"[Right now there are NO Ethiopian restaurants in the entire country, except a derelict takeout place for foreign workers, despite the presence of over 100,000 Ethiopian Jews Oddly, in Israel 'ethnic food' is considered something one eats at home, while to go out Israelis tend to favor routine Israeli food: humus/falefal/schwarma, dairy, shipudim ('skewers'), and schnitzel, plus hamburgers and pasta. What a crime that in a country with immigrants from over 100 countries that so few nations' cuisines are represented on the restaurant scene, especially since the Jewish cuisines of those countries were often unique! Someone send (ethnic food maven and occasional VC contributor) Tyler Cowen over there to straighten things out."Given that in the U.S. one of the first areas for advancement of immigrants is the opening of a restaurant, this indeed seems mysterious. (Even in Britain, based on the Brit TV I watch it seems that immigrants focus on restaurant.) Does this difference result from different attitudes towards food in the mainstream culture in each country (Bernstein's implication), from the economy (does Israel have fewer restaurants per capita because per person income is lower), from religion (presumably religious Jews can't eat out on the Sabbath--reducing potential clientele-days, or am I showing ignorance), from security (restaurants get bombed) or what?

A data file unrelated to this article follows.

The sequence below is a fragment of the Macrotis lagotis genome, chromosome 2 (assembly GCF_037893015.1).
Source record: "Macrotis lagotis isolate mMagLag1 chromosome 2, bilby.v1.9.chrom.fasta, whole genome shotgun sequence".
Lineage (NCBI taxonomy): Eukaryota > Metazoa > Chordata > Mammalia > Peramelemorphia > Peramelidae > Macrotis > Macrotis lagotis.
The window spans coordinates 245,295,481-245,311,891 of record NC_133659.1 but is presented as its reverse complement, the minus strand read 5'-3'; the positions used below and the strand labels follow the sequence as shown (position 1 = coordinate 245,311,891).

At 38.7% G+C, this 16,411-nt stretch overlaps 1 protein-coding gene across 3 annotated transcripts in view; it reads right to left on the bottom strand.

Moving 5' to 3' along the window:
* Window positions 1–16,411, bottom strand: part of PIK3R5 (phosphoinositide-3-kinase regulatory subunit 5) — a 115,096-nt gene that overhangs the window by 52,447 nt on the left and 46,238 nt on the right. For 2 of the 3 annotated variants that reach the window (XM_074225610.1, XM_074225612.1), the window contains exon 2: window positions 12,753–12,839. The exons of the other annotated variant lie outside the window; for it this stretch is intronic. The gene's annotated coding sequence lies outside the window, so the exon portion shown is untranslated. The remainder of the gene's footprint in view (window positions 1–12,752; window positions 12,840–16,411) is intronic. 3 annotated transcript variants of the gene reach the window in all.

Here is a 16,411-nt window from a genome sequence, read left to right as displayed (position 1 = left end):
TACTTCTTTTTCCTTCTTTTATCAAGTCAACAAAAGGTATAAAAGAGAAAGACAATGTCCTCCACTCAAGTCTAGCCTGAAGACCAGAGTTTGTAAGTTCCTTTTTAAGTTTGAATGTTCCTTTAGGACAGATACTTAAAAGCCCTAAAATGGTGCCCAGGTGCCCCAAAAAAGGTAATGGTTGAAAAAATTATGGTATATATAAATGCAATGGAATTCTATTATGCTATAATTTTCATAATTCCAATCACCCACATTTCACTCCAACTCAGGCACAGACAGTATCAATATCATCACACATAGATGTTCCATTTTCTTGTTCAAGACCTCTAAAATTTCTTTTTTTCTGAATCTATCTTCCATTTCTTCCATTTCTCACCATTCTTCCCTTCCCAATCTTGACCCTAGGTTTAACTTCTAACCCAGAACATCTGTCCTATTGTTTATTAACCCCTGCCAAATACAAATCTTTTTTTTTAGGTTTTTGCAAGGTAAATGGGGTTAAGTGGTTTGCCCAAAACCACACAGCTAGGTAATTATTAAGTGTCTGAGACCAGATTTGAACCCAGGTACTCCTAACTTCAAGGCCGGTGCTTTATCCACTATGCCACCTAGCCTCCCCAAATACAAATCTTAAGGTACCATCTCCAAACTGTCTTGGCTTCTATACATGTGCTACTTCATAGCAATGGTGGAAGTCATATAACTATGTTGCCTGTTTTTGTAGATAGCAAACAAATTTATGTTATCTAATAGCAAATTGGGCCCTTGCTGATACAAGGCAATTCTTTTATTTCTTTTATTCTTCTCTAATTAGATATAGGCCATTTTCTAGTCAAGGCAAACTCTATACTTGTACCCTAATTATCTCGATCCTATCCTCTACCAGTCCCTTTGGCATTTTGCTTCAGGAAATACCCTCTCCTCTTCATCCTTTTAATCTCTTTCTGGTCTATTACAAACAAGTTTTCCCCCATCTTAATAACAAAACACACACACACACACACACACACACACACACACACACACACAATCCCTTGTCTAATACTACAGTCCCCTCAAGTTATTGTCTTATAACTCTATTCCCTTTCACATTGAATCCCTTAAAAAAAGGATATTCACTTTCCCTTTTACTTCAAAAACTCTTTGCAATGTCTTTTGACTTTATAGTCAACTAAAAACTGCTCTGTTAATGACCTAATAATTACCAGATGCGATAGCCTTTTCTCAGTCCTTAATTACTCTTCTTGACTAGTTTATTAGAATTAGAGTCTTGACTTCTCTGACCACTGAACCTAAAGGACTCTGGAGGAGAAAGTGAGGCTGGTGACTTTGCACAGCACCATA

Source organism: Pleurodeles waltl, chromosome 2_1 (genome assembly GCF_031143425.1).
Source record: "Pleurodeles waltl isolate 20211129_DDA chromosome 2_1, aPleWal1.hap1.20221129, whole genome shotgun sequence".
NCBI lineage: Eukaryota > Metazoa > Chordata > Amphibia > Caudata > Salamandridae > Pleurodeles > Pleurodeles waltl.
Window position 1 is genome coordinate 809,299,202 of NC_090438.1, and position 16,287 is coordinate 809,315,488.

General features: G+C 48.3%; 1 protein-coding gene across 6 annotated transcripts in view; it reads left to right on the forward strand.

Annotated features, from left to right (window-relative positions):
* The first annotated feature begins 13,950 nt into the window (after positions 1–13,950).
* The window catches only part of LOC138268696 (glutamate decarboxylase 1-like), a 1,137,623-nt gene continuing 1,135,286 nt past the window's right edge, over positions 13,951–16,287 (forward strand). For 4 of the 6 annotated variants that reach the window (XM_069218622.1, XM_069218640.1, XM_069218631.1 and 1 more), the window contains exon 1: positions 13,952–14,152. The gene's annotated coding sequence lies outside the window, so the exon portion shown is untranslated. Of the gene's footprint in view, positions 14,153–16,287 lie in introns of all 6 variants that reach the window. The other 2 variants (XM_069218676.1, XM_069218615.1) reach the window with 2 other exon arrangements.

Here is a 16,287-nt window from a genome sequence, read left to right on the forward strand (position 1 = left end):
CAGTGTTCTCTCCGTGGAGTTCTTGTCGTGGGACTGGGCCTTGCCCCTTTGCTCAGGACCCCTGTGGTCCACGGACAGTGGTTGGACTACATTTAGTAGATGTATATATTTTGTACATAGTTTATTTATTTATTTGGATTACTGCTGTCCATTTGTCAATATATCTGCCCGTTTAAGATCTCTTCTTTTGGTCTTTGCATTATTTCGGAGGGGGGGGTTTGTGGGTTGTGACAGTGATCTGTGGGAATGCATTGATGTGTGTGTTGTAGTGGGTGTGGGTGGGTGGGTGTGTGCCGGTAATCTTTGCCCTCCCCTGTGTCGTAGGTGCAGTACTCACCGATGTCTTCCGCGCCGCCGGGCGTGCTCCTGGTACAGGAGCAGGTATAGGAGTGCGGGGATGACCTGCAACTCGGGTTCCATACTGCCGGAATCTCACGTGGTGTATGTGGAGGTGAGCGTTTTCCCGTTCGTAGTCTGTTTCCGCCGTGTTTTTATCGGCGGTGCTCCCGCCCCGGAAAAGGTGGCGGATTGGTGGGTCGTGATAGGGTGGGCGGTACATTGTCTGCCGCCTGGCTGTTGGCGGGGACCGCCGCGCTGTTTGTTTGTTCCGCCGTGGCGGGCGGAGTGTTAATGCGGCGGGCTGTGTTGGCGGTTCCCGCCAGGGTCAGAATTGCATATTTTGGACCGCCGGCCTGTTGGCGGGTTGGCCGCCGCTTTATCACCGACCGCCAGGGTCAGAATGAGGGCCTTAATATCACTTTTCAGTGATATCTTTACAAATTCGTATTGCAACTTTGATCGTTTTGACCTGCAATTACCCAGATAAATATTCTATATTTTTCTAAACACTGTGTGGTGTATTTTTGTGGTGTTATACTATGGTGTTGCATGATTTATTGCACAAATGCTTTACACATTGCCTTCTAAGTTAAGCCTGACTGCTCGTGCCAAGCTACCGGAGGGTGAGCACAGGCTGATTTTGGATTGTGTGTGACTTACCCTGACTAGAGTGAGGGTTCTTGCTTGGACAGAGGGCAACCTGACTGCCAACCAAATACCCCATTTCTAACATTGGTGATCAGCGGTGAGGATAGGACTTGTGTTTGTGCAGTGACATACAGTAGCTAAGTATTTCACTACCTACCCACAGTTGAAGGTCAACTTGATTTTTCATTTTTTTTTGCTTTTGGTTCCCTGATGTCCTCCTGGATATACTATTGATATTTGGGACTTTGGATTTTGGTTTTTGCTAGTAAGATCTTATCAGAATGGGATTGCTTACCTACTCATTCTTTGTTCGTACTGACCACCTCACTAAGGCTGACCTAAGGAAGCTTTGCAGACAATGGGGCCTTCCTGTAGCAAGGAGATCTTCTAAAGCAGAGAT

Friday, December 30, 2005
Why No Ethnic Restaurants in Israel?
David Bernstein at The Volokh Conspiracy today observes in a parenthesis: